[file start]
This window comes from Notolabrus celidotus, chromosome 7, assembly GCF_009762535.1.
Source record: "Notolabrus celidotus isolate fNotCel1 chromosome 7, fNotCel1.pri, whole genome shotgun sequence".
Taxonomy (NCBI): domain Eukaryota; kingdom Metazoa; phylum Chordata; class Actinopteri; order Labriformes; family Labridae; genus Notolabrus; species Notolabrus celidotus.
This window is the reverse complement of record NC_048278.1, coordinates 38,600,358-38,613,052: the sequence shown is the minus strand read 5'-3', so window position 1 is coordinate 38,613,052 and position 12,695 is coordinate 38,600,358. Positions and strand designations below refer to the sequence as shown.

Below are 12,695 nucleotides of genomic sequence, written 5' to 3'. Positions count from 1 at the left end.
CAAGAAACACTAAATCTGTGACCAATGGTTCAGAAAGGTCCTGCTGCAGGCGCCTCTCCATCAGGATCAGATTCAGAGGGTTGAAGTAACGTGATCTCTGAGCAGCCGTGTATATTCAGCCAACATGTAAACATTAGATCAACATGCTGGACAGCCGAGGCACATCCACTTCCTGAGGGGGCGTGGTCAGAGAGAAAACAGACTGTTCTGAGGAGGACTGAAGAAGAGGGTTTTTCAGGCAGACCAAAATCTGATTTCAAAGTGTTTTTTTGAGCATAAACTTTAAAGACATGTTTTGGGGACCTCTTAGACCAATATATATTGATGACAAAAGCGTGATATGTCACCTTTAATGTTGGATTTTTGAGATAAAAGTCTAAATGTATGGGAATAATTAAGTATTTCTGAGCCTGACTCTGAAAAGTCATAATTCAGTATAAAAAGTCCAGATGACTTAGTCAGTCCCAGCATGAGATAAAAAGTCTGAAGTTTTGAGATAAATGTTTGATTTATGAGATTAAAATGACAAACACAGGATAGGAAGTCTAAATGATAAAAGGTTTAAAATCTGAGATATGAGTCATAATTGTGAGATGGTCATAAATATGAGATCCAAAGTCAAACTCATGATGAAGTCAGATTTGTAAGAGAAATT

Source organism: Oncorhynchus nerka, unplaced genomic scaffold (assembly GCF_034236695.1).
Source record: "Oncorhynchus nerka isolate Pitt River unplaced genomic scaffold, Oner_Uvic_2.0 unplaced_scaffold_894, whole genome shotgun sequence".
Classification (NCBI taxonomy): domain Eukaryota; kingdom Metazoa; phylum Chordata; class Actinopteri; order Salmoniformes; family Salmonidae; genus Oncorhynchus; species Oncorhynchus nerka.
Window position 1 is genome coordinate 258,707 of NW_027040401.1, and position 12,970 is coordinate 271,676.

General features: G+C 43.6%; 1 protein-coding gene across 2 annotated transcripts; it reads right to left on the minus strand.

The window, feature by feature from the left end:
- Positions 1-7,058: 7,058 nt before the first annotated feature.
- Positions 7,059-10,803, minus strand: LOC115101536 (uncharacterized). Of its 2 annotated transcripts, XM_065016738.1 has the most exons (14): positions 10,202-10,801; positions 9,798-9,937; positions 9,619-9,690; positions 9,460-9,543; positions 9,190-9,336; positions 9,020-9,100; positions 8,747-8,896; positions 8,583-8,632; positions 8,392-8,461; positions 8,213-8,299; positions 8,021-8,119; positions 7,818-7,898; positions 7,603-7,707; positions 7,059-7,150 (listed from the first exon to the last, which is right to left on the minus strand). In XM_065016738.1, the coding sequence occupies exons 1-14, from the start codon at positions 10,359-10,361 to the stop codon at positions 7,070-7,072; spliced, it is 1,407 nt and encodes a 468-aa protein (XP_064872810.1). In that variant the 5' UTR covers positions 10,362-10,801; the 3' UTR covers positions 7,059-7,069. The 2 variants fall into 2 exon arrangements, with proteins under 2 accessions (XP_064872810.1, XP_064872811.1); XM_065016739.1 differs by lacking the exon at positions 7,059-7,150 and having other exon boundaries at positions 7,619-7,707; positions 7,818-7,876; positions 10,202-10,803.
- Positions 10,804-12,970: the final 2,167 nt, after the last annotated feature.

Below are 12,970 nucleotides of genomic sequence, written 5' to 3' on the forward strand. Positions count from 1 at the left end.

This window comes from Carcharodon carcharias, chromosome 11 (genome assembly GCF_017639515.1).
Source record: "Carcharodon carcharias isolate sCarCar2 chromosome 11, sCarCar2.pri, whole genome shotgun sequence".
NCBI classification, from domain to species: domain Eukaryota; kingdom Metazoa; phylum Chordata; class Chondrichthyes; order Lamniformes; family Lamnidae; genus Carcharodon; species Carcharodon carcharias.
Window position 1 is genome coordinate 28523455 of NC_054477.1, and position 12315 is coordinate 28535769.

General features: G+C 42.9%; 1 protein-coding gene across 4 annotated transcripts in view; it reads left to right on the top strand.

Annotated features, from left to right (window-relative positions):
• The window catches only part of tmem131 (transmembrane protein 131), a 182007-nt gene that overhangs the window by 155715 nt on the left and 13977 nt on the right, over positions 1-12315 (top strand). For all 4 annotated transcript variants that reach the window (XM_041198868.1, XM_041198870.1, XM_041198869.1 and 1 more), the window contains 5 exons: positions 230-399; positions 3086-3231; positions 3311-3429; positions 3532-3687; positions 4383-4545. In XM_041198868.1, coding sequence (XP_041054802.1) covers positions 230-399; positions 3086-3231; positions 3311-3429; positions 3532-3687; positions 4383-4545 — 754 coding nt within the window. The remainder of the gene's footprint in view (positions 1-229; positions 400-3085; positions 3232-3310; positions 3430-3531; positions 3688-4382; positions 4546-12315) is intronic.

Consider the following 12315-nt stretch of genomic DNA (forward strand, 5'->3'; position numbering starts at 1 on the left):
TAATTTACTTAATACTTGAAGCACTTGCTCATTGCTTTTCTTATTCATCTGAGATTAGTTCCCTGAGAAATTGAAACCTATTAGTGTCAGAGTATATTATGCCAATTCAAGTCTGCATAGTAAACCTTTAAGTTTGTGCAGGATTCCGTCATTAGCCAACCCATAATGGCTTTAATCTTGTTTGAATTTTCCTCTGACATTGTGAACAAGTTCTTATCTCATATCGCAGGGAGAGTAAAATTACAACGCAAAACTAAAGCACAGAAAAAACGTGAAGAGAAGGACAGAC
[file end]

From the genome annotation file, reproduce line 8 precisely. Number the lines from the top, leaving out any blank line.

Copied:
Source record: "Oncorhynchus nerka isolate Pitt River unplaced genomic scaffold, Oner_Uvic_2.0 unplaced_scaffold_894, whole genome shotgun sequence".